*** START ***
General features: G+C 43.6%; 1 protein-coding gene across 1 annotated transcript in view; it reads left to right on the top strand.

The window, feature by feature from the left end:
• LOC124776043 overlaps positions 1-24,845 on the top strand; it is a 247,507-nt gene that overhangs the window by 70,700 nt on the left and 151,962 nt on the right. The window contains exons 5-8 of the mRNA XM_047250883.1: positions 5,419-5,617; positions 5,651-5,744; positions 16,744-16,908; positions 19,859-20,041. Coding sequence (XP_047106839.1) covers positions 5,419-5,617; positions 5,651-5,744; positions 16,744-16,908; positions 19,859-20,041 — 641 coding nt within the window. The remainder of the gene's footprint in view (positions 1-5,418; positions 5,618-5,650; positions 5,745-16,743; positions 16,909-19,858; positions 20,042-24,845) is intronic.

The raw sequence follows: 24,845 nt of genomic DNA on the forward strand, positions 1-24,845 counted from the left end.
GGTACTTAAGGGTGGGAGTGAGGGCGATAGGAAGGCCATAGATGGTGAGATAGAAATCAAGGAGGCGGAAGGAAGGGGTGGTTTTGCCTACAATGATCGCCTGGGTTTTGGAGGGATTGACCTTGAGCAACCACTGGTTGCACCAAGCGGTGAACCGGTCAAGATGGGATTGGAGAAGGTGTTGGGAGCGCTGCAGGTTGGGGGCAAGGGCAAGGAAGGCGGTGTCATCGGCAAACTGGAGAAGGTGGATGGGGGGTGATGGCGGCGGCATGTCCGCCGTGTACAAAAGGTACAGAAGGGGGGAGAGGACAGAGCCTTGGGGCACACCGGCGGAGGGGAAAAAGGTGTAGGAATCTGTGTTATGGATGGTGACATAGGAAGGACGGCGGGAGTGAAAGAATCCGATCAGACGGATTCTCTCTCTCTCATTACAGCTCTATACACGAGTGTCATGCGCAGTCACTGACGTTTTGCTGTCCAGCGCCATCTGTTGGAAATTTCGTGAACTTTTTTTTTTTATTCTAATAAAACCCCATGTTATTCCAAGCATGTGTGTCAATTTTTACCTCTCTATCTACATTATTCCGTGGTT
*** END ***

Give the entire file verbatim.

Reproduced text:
General features: G+C 43.6%; 1 protein-coding gene across 1 annotated transcript in view; it reads left to right on the top strand.

The window, feature by feature from the left end:
• LOC124776043 overlaps positions 1-24,845 on the top strand; it is a 247,507-nt gene that overhangs the window by 70,700 nt on the left and 151,962 nt on the right. The window contains exons 5-8 of the mRNA XM_047250883.1: positions 5,419-5,617; positions 5,651-5,744; positions 16,744-16,908; positions 19,859-20,041. Coding sequence (XP_047106839.1) covers positions 5,419-5,617; positions 5,651-5,744; positions 16,744-16,908; positions 19,859-20,041 — 641 coding nt within the window. The remainder of the gene's footprint in view (positions 1-5,418; positions 5,618-5,650; positions 5,745-16,743; positions 16,909-19,858; positions 20,042-24,845) is intronic.

The raw sequence follows: 24,845 nt of genomic DNA on the forward strand, positions 1-24,845 counted from the left end.
GGTACTTAAGGGTGGGAGTGAGGGCGATAGGAAGGCCATAGATGGTGAGATAGAAATCAAGGAGGCGGAAGGAAGGGGTGGTTTTGCCTACAATGATCGCCTGGGTTTTGGAGGGATTGACCTTGAGCAACCACTGGTTGCACCAAGCGGTGAACCGGTCAAGATGGGATTGGAGAAGGTGTTGGGAGCGCTGCAGGTTGGGGGCAAGGGCAAGGAAGGCGGTGTCATCGGCAAACTGGAGAAGGTGGATGGGGGGTGATGGCGGCGGCATGTCCGCCGTGTACAAAAGGTACAGAAGGGGGGAGAGGACAGAGCCTTGGGGCACACCGGCGGAGGGGAAAAAGGTGTAGGAATCTGTGTTATGGATGGTGACATAGGAAGGACGGCGGGAGTGAAAGAATCCGATCAGACGGATTCTCTCTCTCTCATTACAGCTCTATACACGAGTGTCATGCGCAGTCACTGACGTTTTGCTGTCCAGCGCCATCTGTTGGAAATTTCGTGAACTTTTTTTTTTTATTCTAATAAAACCCCATGTTATTCCAAGCATGTGTGTCAATTTTTACCTCTCTATCTACATTATTCCGTGGTT